A month has passed since the outbreak of the ongoing instability in Burundi. Anti-government protests have become a regular occurrence in the central African country’s capital, Bujumbura. With confrontation between protesters and the police further entrenching the crisis, led by Major General Godefroid Niyombare, a faction of the army staged a coup on May 14, albeit lasting for only one day.
Yet, the conditions that precipitated the coup persist. The opposition against President Pierre Nkuruniza’s bid for a third term in office and the ensuing political instability that rocked Burundi’s capital Bujumbura since the end of April remain unresolved. If anything the contestation and most notably the political crisis have been further deepening, although its scale remains limited.
Having survived the coup, Nkuruniza seems bent on continuing with his plan to run for a third term. The coup has shaken his government. The government’s sense of security has suffered a blow and not unexpectedly it feels wounded. It appears to be determined to fight back.
Government security forces have been on a hunt to capture those who participated in the failed coup.
Defiant and opposed
The opposition and civil society organisations involved in the pre-coup protests against the president remain defiant and opposed to Nkurizinza’s third term. They resumed protests on May 18.
The security forces have become divided and fragile. The police, accused of deploying a heavy handed response to the protests, are seen as being partisan.
The fragility and division in the army came to the open during the intense, albeit brief, fighting that ensued following the declaration of the coup between members of the army supporting the coup and those that remained loyal to the president. Despite his acceptance of the defeat of the coup, the leader of the coup is on the run.
Faced with a plethora of political, institutional, security and humanitarian challenges, Burundi is on the verge of the precipice.
The first issue that needs urgent attention is the contestation over the president’s third term bid.
The first issue that needs urgent attention is the contestation over the president’s third term bid. While national processes in Burundi played their part including in the form of the contested decision of the Constitutional Court, the issue has not gone away and has become a crisis requiring external mediation.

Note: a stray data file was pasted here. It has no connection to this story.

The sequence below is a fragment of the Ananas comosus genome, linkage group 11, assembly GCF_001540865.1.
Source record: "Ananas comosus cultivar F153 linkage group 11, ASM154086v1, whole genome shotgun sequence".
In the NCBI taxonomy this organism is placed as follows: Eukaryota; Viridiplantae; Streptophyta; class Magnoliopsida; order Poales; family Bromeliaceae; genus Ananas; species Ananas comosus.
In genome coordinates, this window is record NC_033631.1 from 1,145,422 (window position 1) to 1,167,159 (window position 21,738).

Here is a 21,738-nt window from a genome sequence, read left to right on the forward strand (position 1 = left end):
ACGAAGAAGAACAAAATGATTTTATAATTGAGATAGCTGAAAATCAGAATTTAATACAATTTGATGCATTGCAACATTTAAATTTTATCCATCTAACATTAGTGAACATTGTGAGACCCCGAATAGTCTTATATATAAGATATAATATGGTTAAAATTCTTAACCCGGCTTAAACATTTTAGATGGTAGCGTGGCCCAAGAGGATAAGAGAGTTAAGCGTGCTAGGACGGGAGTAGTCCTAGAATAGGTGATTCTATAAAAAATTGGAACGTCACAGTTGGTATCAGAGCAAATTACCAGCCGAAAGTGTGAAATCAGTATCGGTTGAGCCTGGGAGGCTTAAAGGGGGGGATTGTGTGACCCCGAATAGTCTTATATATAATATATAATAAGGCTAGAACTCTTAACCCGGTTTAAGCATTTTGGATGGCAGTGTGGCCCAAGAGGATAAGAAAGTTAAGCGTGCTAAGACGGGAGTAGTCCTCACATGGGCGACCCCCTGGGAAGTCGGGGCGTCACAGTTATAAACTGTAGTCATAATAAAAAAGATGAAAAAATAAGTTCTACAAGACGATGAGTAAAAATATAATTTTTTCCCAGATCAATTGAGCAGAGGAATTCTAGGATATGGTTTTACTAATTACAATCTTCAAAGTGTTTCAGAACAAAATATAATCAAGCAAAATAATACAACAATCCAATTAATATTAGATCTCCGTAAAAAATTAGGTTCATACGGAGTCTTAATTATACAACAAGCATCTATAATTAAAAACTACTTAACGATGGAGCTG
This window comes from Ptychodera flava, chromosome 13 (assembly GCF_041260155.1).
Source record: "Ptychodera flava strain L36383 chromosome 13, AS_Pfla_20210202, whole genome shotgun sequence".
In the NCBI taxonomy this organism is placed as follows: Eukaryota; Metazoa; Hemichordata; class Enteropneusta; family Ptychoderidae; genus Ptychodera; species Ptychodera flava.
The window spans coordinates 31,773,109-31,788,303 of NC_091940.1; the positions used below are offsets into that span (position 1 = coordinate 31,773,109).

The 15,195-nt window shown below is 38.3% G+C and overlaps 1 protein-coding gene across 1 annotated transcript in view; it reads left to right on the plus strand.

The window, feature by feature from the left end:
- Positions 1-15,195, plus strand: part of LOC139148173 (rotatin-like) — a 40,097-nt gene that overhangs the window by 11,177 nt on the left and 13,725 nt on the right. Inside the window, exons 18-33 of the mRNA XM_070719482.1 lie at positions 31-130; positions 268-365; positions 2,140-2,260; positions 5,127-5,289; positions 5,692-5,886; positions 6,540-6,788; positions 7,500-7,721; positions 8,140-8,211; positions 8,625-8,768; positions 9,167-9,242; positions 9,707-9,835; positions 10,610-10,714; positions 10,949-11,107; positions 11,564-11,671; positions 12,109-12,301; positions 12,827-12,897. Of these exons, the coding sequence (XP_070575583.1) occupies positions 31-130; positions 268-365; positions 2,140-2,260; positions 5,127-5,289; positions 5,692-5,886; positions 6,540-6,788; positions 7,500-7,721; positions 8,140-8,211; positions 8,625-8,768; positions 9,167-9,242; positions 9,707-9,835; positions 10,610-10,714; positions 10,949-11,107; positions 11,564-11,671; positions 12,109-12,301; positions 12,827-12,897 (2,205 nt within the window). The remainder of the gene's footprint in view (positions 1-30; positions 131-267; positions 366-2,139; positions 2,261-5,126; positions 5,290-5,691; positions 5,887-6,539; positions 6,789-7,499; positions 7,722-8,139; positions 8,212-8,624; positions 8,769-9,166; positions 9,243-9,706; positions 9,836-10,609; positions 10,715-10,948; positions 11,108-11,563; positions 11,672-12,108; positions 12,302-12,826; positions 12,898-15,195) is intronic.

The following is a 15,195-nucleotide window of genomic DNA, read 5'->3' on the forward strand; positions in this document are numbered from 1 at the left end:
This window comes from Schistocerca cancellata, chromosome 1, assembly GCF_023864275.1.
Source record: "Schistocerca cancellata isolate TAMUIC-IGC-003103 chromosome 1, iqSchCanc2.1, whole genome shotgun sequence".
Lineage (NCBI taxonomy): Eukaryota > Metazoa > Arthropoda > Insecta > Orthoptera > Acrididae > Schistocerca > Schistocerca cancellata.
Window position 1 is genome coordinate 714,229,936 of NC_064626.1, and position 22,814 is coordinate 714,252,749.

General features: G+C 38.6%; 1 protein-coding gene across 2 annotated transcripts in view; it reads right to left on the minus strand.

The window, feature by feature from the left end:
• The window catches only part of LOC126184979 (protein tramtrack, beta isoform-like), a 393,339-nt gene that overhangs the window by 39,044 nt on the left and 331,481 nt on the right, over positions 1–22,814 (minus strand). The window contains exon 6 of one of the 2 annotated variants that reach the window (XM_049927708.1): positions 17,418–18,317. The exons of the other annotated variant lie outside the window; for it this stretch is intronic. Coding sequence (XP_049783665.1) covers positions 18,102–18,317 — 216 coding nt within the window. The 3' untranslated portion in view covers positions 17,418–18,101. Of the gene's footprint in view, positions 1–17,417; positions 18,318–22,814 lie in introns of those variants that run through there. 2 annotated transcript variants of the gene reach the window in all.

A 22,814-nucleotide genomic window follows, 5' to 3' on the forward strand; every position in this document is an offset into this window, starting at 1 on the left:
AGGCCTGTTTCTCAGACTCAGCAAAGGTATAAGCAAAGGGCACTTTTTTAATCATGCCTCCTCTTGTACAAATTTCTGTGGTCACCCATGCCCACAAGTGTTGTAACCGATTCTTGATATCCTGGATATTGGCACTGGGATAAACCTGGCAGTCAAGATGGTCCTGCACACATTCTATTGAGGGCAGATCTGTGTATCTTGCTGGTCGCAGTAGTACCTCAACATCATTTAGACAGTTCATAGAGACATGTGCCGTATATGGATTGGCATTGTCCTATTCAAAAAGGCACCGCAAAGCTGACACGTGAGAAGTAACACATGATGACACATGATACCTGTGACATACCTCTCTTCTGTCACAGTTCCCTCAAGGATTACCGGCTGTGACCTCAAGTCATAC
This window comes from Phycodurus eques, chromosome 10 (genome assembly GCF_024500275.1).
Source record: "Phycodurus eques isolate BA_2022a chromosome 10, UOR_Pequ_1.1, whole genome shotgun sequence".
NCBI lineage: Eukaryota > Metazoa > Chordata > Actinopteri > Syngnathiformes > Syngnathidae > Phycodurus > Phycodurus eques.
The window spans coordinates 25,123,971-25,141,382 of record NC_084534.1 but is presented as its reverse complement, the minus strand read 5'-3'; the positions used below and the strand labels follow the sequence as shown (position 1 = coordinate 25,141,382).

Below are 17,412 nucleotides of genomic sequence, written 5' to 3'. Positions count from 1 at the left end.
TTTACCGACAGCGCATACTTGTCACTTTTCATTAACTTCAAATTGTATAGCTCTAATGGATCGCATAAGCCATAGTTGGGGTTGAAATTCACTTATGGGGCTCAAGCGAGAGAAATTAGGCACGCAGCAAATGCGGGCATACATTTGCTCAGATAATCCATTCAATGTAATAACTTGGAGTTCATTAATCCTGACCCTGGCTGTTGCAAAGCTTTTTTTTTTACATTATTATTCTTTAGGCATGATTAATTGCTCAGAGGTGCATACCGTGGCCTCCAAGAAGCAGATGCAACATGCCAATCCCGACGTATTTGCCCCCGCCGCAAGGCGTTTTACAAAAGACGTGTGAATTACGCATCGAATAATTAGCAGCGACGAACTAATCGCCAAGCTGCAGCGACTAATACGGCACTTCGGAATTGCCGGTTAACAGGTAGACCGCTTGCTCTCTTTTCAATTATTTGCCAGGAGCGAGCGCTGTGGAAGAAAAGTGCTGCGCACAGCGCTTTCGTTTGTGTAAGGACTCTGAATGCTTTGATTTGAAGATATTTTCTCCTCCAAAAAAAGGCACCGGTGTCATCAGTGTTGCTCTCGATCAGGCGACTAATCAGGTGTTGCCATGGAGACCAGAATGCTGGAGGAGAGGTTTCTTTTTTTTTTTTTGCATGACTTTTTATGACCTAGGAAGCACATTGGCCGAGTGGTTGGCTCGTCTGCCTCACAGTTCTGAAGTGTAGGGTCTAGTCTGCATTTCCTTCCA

The mediation process bringing together the relevant national stakeholders that the UN, African Union and the East African Community have been working on needs to be reinvigorated.
Apart from ensuring that confrontation between police and protesters are avoided, efforts should be made to secure an enabling environment for talks. This includes security for opposition and civil society leaders as well as journalists.
This is crucial to avoid a repeat of events similar to the killing of Zedi Feruzi, head of one of the opposition parties, Union for Peace and Development, which triggered further protests and led opposition and civil society groups to break off the talks with the government.
The timing of the elections should also be settled. Given the events the country experienced, the palpable tension and reported violations, the blow that security institutions responsible for safeguarding the freedom and security of the election suffered, the large number of people who fled the country, it would only be logical for the Electoral Commission of Burundi to postpone the elections.
The EAC and the AU as well as the UN have called for the postponement of the elections. The parliamentary elections, originally scheduled for May 26, were pushed to early June. It remains uncertain if the date for the presidential elections, June 26, will also be rescheduled. Together with the European Union, which is running an electoral support mission, the UN and the AU should work on how to help the country create the minimum conditions for holding the elections.
There are reports of reprisal attacks against those suspected of participating in the coup. Those charged with plotting the coup have reportedly been beaten.
Killings and kidnappings of wounded pro-coup soldiers in Bumerec hospital have also been reported. Measures should be put in place to stop or address the occurrence of violation of human rights and thereby reduce the tension and insecurity.
In this regard, the decision of the AU to deploy human rights observers is a very commendable step. For this initiative to have the required impact, it should be implemented promptly and the mission should have adequate number of monitors.
Finally, the humanitarian situation that the flow of refugees to neighbouring countries has created and its impact on the region should also be addressed. According to the UN High Commissioner for Refugees, more than 105,000 people are seeking asylum in neighbouring DRC, Rwanda, Tanzania, and Uganda.
As part of the mediation and stabilisation process, more immediate action should be taken to stem the flow of refugees.
For now, apart from the flow of refugees, the crisis in Burundi remains containable. However, if the situation is allowed to fester indefinitely and measures along the lines above are not taken, it could plunge the country into wider violence capable of upsetting the delicate peace between its major ethnic groups and potentially reigniting the civil war.
Dr Solomon Ayele Dersso, a legal scholar and analyst of African affairs who writes on current African issues, is former head of the Peace and Security Council Report at the Institute for Security Studies and non-faculty assistant professor of human rights at Addis Ababa University.
The views expressed in this article are the author’s own and do not necessarily reflect Al Jazeera’s editorial policy.